Tourism Cluster Theory

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This chapter outlines the theoretical base on which this research has been conducted. The chapter begins with a review of the literature on the determinants of national advantage and the cluster theory and competitive advantage. It is followed by a discussion on the benefits and challenges of tourism clustering and cluster business models accompanied by an analysis of the concept of tourism and its importance to national economics. The research concludes with a focus on Malta’s tourism industry and MICE sector. 2.1 The determinants of national advantage Porter’s (1990) national “diamond” addresses competition in terms of the determinants of national advantage, in particular industries or industry segments as reproduced in Figure 2.1. Although…show more content…
A cluster was now defined by Porter as “a geographically proximate group of interconnected companies and associated institutions in a particular field, linked by commonalities and complementarities”. Porter argues that clustering in the manufacturing industry is about gaining better access to raw material and enhancing other logistical aspects, whilst clustering in the services industry is about working within an environment with enhanced innovation, where product and service development are constant and the labour force is a skilled…show more content…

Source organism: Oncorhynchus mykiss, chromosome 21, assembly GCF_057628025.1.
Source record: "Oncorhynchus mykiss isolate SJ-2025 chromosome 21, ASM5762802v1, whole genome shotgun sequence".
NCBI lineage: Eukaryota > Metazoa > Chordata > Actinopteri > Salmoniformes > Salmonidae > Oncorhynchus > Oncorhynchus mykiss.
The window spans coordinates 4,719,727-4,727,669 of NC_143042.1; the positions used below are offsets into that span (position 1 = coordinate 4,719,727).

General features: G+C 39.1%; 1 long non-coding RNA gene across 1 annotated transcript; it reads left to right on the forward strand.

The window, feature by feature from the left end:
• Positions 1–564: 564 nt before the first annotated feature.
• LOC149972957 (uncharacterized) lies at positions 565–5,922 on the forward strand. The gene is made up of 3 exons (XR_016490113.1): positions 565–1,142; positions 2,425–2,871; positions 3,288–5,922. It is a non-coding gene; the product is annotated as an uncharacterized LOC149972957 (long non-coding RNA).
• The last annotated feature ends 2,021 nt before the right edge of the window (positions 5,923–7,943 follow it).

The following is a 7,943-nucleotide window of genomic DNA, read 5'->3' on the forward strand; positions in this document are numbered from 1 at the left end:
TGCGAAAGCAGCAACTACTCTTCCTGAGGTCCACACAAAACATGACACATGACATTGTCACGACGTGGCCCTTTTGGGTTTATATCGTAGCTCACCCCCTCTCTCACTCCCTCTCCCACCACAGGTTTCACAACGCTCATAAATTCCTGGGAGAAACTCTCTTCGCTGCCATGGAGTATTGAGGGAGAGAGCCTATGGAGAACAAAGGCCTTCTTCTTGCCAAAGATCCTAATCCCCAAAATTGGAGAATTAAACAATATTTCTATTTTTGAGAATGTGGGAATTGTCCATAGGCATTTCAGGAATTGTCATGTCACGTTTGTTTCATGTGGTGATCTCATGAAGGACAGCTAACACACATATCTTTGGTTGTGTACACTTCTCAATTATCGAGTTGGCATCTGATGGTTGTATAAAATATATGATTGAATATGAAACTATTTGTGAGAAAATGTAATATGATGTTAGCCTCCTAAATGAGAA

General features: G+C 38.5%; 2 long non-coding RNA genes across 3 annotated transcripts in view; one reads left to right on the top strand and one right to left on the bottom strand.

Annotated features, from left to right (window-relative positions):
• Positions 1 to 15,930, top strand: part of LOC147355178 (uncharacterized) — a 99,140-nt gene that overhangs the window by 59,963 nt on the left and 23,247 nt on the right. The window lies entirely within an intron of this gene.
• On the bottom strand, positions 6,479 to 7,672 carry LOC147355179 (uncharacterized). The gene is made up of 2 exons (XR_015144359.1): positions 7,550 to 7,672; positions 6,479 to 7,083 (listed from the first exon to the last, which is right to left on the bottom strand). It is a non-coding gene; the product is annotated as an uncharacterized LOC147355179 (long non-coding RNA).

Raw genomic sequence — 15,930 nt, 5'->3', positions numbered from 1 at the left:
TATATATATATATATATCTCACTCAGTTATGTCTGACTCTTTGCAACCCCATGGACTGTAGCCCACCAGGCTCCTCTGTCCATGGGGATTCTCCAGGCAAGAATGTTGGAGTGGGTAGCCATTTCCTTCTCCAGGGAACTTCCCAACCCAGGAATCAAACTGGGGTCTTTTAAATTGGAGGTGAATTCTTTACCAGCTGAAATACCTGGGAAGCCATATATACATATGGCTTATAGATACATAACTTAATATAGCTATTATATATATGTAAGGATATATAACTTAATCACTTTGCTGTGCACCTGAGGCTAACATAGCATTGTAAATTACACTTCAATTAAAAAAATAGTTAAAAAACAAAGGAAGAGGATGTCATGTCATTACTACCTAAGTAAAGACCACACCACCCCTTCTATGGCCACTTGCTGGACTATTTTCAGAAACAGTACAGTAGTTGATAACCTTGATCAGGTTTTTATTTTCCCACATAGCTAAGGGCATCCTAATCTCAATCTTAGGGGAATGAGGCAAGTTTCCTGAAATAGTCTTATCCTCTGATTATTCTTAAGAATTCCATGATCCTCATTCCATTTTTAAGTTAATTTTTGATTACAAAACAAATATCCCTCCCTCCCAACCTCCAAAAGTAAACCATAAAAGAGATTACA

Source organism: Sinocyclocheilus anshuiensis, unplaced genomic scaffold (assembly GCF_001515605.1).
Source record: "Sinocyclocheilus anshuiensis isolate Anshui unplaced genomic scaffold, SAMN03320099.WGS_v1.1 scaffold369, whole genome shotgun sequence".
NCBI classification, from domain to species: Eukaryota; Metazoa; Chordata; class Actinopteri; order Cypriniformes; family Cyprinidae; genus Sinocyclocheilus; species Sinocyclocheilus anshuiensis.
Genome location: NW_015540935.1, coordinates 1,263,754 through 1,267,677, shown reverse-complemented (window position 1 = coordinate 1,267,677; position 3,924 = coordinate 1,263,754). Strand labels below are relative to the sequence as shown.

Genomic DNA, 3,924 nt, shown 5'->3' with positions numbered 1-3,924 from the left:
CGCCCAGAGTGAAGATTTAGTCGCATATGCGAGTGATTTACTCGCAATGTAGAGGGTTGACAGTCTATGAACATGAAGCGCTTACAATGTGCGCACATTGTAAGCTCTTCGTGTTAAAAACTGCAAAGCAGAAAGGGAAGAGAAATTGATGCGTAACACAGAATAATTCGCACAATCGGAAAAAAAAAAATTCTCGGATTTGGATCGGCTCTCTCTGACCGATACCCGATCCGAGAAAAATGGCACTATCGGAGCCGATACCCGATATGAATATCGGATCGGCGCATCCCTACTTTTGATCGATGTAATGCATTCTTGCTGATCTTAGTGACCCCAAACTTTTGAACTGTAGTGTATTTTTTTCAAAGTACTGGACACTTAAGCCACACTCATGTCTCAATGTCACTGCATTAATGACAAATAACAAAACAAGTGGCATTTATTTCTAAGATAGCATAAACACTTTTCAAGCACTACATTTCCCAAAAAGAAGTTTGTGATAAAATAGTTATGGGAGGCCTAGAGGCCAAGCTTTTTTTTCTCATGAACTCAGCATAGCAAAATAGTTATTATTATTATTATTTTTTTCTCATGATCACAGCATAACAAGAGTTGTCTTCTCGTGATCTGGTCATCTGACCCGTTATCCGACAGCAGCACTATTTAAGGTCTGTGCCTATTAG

These are commonalities shared by tourism considering that the externalities developed surpass the simple economies of agglomeration (Santos, Almeida and Teixeira, 2008). Monfort (2000) forwards a classification of tourism cluster which relates to the origins of Porter, stating it as “the complex set of different elements including the services provided by tourism companies or businesses (accommodation, restaurants, travel agencies, water or theme parks,…) the wealth provided by the holiday experience of a tourist; the multidimensional encounter between related companies and industries; the communication and transport infrastructures; the complementary activities (shopping facilities, tradition of fairs, etc.); the support services (training, information, etc.); and the natural resources and institutional
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